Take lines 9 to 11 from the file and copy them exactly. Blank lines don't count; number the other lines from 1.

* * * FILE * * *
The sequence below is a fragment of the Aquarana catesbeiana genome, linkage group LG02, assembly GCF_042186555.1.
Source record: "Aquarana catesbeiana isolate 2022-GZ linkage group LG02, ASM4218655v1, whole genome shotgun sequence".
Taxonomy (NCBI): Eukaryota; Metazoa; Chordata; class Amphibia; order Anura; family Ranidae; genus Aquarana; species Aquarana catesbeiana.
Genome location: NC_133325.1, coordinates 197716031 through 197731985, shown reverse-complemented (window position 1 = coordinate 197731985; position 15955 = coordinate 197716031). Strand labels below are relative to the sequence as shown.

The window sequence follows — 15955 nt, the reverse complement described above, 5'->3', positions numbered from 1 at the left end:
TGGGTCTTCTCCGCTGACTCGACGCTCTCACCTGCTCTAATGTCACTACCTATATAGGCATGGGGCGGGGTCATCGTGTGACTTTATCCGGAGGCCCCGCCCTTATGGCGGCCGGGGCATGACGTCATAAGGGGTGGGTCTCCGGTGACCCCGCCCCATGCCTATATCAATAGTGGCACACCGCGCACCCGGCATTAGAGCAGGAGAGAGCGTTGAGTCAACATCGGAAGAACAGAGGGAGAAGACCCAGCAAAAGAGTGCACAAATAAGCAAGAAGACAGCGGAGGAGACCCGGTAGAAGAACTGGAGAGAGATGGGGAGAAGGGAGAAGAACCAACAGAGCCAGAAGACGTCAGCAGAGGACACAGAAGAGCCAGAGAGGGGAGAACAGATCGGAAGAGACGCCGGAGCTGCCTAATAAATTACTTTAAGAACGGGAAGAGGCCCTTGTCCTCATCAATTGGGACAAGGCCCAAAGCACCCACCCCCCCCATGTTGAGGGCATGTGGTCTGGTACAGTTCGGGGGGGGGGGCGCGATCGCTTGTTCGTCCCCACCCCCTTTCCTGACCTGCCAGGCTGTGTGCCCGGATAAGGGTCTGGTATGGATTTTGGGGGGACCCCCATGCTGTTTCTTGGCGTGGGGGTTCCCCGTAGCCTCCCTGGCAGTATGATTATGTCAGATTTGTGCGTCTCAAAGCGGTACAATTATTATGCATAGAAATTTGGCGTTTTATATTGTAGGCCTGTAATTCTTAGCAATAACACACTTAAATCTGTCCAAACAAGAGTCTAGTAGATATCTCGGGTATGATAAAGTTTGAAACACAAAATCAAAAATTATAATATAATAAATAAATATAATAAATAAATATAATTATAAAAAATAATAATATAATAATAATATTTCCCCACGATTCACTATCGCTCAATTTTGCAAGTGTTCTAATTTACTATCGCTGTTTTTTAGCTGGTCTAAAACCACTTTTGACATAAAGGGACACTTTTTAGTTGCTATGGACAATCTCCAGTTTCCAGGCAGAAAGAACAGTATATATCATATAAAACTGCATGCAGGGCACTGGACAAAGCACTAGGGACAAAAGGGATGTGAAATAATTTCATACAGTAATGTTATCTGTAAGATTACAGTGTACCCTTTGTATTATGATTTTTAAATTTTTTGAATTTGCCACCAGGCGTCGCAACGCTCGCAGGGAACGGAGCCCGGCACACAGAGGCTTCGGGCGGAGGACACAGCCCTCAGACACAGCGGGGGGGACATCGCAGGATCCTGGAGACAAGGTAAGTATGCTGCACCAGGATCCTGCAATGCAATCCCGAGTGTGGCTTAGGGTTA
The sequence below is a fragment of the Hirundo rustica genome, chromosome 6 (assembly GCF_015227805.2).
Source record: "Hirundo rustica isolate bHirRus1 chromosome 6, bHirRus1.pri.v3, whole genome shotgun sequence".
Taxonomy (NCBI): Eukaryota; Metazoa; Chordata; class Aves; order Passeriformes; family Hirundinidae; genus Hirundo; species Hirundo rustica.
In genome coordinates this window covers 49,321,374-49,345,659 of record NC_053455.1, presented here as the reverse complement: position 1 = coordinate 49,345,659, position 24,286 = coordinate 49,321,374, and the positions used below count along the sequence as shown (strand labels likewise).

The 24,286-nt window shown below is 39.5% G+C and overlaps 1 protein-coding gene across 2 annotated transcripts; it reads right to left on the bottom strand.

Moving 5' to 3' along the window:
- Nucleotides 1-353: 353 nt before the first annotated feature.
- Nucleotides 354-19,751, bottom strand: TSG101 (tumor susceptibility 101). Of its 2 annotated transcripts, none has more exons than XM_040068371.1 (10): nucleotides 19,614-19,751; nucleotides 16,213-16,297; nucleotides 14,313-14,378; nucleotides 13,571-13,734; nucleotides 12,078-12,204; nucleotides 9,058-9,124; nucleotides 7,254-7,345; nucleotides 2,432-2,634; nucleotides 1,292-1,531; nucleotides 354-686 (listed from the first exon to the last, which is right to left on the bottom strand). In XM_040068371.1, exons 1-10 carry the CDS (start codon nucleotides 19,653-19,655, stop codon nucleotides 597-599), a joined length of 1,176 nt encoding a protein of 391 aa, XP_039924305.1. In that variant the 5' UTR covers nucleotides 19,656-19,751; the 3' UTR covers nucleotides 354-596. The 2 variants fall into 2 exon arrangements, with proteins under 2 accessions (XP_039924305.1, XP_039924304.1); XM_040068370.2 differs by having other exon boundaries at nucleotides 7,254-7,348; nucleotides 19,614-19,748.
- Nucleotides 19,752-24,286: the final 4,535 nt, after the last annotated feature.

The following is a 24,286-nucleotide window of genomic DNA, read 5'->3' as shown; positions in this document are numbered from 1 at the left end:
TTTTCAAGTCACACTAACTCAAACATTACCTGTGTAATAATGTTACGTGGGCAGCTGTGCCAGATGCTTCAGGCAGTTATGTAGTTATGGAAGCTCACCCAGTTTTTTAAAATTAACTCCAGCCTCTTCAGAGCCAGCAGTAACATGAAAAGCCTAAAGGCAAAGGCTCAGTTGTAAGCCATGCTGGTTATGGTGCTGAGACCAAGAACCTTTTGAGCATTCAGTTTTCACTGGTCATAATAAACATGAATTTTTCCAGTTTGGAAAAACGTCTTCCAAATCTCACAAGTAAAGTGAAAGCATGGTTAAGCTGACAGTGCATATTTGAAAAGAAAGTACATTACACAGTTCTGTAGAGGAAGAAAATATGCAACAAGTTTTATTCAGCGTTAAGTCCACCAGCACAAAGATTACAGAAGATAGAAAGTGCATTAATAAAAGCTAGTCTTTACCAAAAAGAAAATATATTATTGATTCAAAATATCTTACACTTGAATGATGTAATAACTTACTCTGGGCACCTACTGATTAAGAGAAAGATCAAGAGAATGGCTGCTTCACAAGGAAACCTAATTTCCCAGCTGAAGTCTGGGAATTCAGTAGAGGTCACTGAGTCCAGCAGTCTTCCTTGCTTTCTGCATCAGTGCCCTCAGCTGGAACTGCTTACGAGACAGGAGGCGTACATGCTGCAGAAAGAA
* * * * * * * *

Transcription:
Taxonomy (NCBI): Eukaryota; Metazoa; Chordata; class Aves; order Passeriformes; family Hirundinidae; genus Hirundo; species Hirundo rustica.
In genome coordinates this window covers 49,321,374-49,345,659 of record NC_053455.1, presented here as the reverse complement: position 1 = coordinate 49,345,659, position 24,286 = coordinate 49,321,374, and the positions used below count along the sequence as shown (strand labels likewise).

The 24,286-nt window shown below is 39.5% G+C and overlaps 1 protein-coding gene across 2 annotated transcripts; it reads right to left on the bottom strand.